Kenya: Farmers expect maize shortage to continue


Farmers in Kenya say they’re pessimistic about the country’s maize shortage ending anytime soon, two months ahead of the next harvest.

The East African country has been grappling with a shortage of its most staple food since last year. Failed rains hit Kenya’s harvests hard last year, but this is only one of the many factors behind the maize shortage. Kenyan farmers say the shortage will continue until government policies – not weather patterns – change.


Weak maize harvest

Speaking to farmers in a recent report, the BBC offered some insights into what they feel is responsible for Kenya’s maize shortage.

“Last year we received poor quality fertiliser from the government,” one farmer, Christopher Kiptum, explains. “That fertiliser wasn’t meant for maize and that’s what made our harvest go so low.

“The shortage actually began in April,” he adds. “But the government was not alert – they thought we still had maize.”

Kenya’s government is supposed to stock additional maize for use in times of shortages but critics say is has failed to store enough. There are more sinister accusations circulating in some groups, too.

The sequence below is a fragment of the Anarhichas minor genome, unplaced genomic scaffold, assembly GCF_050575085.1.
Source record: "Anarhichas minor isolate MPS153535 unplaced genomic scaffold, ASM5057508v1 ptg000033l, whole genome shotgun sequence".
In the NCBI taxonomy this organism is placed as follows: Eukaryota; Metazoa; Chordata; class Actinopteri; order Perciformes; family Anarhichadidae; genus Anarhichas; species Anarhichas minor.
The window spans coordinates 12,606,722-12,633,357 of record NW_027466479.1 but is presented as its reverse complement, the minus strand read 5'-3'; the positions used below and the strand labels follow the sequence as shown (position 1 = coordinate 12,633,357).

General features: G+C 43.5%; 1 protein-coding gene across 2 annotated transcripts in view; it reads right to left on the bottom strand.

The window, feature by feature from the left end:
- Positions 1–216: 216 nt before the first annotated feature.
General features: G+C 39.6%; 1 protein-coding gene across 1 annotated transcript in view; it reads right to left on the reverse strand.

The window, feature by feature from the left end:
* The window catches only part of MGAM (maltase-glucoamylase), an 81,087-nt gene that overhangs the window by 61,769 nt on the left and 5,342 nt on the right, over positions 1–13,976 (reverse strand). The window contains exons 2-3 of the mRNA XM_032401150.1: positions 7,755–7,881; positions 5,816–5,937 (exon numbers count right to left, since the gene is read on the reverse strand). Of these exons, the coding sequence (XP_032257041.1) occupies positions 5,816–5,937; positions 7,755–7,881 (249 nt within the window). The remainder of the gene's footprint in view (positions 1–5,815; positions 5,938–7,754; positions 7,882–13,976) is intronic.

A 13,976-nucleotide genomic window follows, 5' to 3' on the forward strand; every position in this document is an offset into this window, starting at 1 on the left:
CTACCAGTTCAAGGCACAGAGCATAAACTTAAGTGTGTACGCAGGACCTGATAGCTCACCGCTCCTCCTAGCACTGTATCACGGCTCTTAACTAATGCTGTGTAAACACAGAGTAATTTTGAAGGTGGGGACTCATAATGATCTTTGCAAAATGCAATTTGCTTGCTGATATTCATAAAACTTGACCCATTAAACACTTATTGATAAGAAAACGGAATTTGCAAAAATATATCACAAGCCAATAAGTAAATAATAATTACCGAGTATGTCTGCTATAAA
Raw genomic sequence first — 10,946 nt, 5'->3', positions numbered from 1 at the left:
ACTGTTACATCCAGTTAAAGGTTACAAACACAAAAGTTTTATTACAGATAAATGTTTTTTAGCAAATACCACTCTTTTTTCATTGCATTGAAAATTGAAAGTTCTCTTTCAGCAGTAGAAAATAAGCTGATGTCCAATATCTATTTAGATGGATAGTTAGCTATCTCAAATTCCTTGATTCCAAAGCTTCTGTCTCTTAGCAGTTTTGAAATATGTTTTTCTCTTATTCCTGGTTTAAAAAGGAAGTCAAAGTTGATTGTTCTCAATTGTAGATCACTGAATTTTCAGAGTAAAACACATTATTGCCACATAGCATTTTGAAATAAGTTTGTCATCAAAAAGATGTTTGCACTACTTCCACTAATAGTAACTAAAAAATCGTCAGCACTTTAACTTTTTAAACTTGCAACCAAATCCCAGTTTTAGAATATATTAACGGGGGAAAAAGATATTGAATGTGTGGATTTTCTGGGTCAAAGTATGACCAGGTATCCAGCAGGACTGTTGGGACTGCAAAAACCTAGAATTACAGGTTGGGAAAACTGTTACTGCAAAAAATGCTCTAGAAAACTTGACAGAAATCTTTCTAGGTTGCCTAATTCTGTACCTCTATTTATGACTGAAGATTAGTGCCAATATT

Fabricated shortage?

Kenya’s year-long maize shortage prompted prices to reach one of its highest points in six years. The government decided to act, telling the nation it would remove duties on the importation of maize and subsidised local millers to produce cheaper products.

Almost half a million bags of maize were imported from Mexico – or at least that was the story. Until it was pointed out that importing from Mexico would take almost six weeks. Except the maize was already in Kenya, forcing many to ask where it really came from and why the government came up with its Mexico story.

Farmers, producers and retailers have all been accused of hoarding maize supplies for the sake of artificially driving up prices while some accuse the government of being involved in a fabricated shortage. There are plenty of accusations but little in the way of evidence to reveal the true cause of Kenya’s maize troubles.

Farmers in the country expect the shortage to continue.


Featured image: By Balaram Mahalder – Own work, CC BY-SA 3.0,


About Aaron Brooks

Aaron Brooks is a UK journalist who wants to cut out the international agendas in news. Spending his early years in both England and Northern Ireland he saw the difference between reality and media coverage at an early age. After graduating from the University of Chester with a BA in journalism, his travels revealed just how large the gap between news and the real world can be. As Editor-in-Chief at East Africa Monitor, it’s his job to provide a balanced view of what’s going on in the region for English-speaking audiences.